Consensus conferences

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Consensus conferences originated in Denmark in the 1980s and are one of the earliest attempts by policymakers to include the lay publics’ opinions in their decision-making through public engagement.[1] The purpose of consensus conferences is “to qualify people’s attitudes, inasmuch as they are given all the information they require until they are ready to assess a given technology.”.[2] Consensus conferences are generally deemed suitable for topics that are socially-relevant and/or need regulation which require public support.

How consensus conferences work[edit]

Participants are selected from a group of citizens who are invited to apply.[2] Individuals who are invited are members of the lay public that have no specific knowledge of the issue at hand.[2] This citizens’ panel is chosen to be demographically representative of the public.

Members of the citizens’ panel participate in 2 preparatory weekends and are given material prepared by a communicator to gain a basic understanding of the issue at hand.[2] The panel then participates in a 4-day conference. Over the duration of the conference, the citizens’ panel participates in a Q&A session with experts, where they get opposing views. Citizens then prepare a final document containing their views, opinions, stances, and recommendations for the issue. On the final day of the conference, the panel then discusses their final document with policy- and decision-makers.

Critiques of consensus conferences[edit]

  1. Attendance is low and citizens are self-selected. Those who attend are significantly different than those who do not.[3]
  2. Conversational dynamics are important to successful consensus conferences. More outspoken citizens tend to dominate the conversation. This can potentially be avoided with a well-trained facilitator. This brings up the question of how to evaluate facilitators, an area that has not been actively researched.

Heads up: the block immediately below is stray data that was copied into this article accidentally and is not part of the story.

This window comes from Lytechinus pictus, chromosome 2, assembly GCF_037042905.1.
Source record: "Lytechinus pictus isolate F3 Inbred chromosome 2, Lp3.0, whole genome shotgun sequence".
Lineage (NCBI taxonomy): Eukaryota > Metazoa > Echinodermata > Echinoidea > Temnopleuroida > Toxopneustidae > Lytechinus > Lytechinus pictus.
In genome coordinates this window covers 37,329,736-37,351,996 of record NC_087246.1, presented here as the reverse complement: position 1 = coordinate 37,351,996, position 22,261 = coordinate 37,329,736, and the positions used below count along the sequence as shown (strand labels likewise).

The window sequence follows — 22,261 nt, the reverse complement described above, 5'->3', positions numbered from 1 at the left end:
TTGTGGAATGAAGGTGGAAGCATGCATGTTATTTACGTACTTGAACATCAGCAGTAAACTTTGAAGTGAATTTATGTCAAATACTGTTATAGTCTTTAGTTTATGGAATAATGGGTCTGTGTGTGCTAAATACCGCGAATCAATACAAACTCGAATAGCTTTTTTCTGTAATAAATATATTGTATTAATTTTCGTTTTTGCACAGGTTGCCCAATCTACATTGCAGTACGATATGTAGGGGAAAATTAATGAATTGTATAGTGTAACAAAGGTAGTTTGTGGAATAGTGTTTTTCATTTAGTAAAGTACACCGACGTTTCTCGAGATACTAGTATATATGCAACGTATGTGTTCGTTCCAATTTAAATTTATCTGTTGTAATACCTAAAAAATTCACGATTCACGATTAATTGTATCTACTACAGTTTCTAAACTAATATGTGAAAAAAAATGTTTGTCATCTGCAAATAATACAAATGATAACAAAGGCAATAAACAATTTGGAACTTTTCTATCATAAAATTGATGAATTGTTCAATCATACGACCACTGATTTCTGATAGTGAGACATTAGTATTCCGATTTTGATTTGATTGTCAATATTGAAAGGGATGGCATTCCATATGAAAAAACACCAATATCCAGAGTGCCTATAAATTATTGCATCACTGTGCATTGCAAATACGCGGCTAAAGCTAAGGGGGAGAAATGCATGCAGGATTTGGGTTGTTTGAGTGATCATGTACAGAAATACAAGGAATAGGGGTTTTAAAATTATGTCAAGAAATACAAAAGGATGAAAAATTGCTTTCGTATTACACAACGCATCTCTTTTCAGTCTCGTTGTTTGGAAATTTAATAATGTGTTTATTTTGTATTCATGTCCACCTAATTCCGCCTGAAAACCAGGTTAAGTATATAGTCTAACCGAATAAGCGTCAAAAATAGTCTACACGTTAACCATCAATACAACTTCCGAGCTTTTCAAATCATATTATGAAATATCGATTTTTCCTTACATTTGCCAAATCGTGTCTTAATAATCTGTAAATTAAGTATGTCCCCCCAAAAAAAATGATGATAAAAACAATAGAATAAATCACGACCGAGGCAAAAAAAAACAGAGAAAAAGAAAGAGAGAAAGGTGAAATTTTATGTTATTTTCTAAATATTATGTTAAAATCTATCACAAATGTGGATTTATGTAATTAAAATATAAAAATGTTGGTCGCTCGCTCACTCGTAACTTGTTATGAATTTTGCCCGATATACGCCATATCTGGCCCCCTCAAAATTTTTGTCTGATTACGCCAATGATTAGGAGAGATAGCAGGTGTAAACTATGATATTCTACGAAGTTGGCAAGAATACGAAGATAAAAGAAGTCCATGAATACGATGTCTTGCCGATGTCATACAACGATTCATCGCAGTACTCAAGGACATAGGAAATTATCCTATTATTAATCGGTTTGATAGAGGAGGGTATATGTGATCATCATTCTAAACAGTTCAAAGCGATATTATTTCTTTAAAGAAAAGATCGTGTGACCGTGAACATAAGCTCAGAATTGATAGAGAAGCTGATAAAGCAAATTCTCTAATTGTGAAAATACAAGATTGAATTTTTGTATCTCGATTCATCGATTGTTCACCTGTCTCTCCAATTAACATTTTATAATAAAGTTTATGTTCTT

3. The citizens’ panel may not reflect lay audiences’ views. At what point in this process do the lay members of the citizens’ panel become experts themselves? Studies have shown that there are gaps between lay audiences’ initial opinions and their views after they have been given more information.[4]
  4. Consensus conferences can have the opposite effect. These conferences have the potential to make individuals tend to the extreme in their opinions, i.e. citizens essentially rally around their own views in the presence of opposing views.[1]
  5. Disconnect between public participation methods and policy. Studies have shown that there is a gap between public deliberation and policy decisions.[1]
  6. Public meetings may have the unintended consequence of widening knowledge gaps. The disparities in higher rates of learning among the information-rich compared to the information-poor may be increased by consensus conferences.[1] This can be attributed to (i) the critique of self-selection, where individuals who are most likely to participate in public meetings tend to be more interested in politics and better educated, and (ii) more outspoken individuals dominating the conversation.
  7. Potential to mask differences in opinions. The goal of consensus conferences is for members of the lay audience to deliberate and reach a consensus over a particular issue. However, this need to reach a consensus can have the unintended side-effect of masking differences in opinion, particularly if these individuals are less outspoken.[4]

References[edit]

  1. ^ a b c d Scheufele, D. A. (2010). "Modern citizenship or policy dead end? Evaluating the need for public participation in science policy making, and why public meetings may not be the answer". Retrieved 13 November 2011. 
  2. ^ a b c d Danish Board of Technology (2006). "The consensus conference". Retrieved 13 November 2011. 
  3. ^ Fishkin, J. S. (1996). "Bringing deliberation to democracy". Public Perspective 7: 1–14. 
  4. ^ a b Fishkin, J. S.; Luskin, R. S. and R. Jowell (2000). Parliamentary Affairs 53: 657–666. doi:10.1093/pa/53.4.657.